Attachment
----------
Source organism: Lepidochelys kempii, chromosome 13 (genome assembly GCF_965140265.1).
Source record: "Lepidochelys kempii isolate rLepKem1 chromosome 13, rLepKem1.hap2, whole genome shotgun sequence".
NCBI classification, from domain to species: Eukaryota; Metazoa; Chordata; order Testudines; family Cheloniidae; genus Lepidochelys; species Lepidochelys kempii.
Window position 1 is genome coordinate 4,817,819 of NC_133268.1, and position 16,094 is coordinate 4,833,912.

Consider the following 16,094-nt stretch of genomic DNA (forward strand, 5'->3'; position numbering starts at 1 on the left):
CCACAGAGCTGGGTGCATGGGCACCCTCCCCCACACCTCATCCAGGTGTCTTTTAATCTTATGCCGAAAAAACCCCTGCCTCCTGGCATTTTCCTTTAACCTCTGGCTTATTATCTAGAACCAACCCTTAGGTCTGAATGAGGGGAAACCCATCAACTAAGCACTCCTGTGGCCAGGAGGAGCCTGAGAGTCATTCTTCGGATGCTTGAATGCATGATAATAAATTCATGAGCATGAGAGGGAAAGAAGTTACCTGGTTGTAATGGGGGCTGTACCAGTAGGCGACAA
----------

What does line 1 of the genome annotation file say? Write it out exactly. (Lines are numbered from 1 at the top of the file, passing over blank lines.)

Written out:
Source organism: Lepidochelys kempii, chromosome 13 (genome assembly GCF_965140265.1).